Looking up

The temperature of foreign investment in Australia and New Zealand

Considering their enormous land mass, Australian companies are finding it a tad difficult to get on the radar screen of overseas investors. While the resources sector, utilities and financial institutions remain sought after, small-cap companies are finding it tough going. Spare a thought, too, for their neighbors across the Tasman in the much smaller New Zealand market.

As in Asia and Europe, if you trawl the region for 'value', sound corporate governance principles and top-notch investor relations activities are attractors. Chong Yoon Chou, investment director with Aberdeen Asset Management in Singapore and Sydney, says he has 'no complaints' about Australia in a qualitative sense, especially compared to other parts of Asia: 'Management has by far higher standards of corporate governance; there is due regard for shareholders.'

But, he says, Aberdeen is underweight on Australia because it is 'an expensive market'. He explains: 'Elsewhere in the region, due to recent upheavals, valuations have come down a lot. But Australia seems to have done quite well during that time, and now stands out as being one of the more expensive countries. But it's not like the case of Japan or the US, which may be underweight because there's something wrong on a macro level or on a corporate basis. There is simply better value to be had around the region.'

Andrew Milligan is head of global strategy at Edinburgh's Standard Life, which opened a Hong Kong office in December 2001 and which, at this stage, is 'pretty neutral on Australia' compared to countries like Korea, where the firm anticipates a World Cup-fueled consumer boom.

'Like the UK, Australia is a relatively defensive equity market,' Milligan says. 'If we are seeing an upturn globally, it is still our view and the view of a majority of investors that Australia will find difficulty in moving ahead,' he adds.

Eye on the US

As a country that relies heavily on export income, Australia needs to keep an eye on the weakening US dollar. 'It is possible that investors will diversify out of US assets to elsewhere, and they will be looking at how different countries react if the dollar drops,' explains Milligan. 'It will be a steady drop - nothing that countries and companies can't cope with, but it puts pressure on exporters. Then country analysis will become very important,' he says.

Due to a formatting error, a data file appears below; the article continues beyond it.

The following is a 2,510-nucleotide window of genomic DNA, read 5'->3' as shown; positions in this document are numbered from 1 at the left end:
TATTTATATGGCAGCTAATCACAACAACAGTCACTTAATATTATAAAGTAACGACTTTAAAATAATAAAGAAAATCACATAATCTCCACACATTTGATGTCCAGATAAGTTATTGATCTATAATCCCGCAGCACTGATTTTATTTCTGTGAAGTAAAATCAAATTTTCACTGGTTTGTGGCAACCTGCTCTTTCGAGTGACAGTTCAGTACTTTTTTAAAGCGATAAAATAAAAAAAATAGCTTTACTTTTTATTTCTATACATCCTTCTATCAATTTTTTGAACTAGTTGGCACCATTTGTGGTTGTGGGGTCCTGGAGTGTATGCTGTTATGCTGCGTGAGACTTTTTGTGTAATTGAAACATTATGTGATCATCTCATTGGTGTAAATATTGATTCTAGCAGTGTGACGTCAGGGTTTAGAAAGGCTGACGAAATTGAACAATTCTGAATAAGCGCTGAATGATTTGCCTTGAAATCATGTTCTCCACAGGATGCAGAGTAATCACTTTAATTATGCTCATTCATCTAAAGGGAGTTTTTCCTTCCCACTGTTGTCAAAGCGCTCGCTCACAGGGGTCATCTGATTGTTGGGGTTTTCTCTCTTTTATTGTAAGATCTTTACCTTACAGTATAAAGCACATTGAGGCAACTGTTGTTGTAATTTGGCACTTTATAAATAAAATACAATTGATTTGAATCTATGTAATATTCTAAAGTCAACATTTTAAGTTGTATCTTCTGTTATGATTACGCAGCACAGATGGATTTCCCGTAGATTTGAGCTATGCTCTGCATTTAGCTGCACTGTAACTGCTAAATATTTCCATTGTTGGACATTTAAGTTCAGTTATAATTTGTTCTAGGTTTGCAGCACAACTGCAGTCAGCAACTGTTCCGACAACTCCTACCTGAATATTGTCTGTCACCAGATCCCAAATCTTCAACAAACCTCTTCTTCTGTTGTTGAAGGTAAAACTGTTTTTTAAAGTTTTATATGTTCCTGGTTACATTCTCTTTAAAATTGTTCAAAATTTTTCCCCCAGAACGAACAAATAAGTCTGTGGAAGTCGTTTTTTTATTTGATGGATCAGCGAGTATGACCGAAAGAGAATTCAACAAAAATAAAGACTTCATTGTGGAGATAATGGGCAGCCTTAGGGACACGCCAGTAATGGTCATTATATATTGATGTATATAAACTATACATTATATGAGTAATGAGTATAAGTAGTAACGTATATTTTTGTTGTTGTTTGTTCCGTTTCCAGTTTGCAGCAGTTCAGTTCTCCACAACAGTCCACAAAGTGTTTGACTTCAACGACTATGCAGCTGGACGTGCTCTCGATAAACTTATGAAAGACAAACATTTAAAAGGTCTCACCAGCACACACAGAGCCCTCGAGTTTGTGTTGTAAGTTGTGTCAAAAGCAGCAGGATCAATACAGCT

Aberdeen's Chou adds that Australia has a lot of domestic support, which has helped keep the market 'chugging along'.

'It is sometimes seen that domestic investors favor local markets a bit too much, but that may change with the maturity of investors, and as tax structures liberalize to allow investors to go look overseas,' Chong Yoon Chou adds.

Catuity is one company which has found support in the local market more reliable than its recent foray into the US. Chairman David Mac Smith describes the IT company as an 'unusual animal': 'The company was founded in Australia, but the center of business is now in the US. So it's a US company but 95 percent of our shareholders are Australian. The research and development center is in Australia, the CEO and executives are American.'

Catuity is listed on Nasdaq and the Australia Stock Exchange (ASX), and trades common shares on both. The Nasdaq listing 18 months ago, part of an attempt to grow the US shareholder base, came at 'the worst possible time,' says Mac Smith. 'It has proven very difficult.'

Catuity uses one PR agency in Australia and a different one in the US. It relies on e-mail, its web site and regional IR site irasia.com to disseminate information to its 3,000 shareholders and analysts.

'You have to somehow get analyst reports written to get to retail investors,' Mac Smith says. 'But the ability to get an analyst report on a small-cap stock is virtually non-existent. For us, it is very tough in the sense that Catuity has a market cap of about US$25 mn, so getting on the radar screen is very difficult. Many firms have shut down their small-cap coverage. That situation has been around for about a year and will probably continue. In these markets there's not a lot you can do as a small company.'

Punishing market

Justin Arter, joint head of equities at JB Were in Melbourne, agrees there's not much small-cap stocks can do but adds that even the larger stocks have 'taken a caning in the last 12 months.'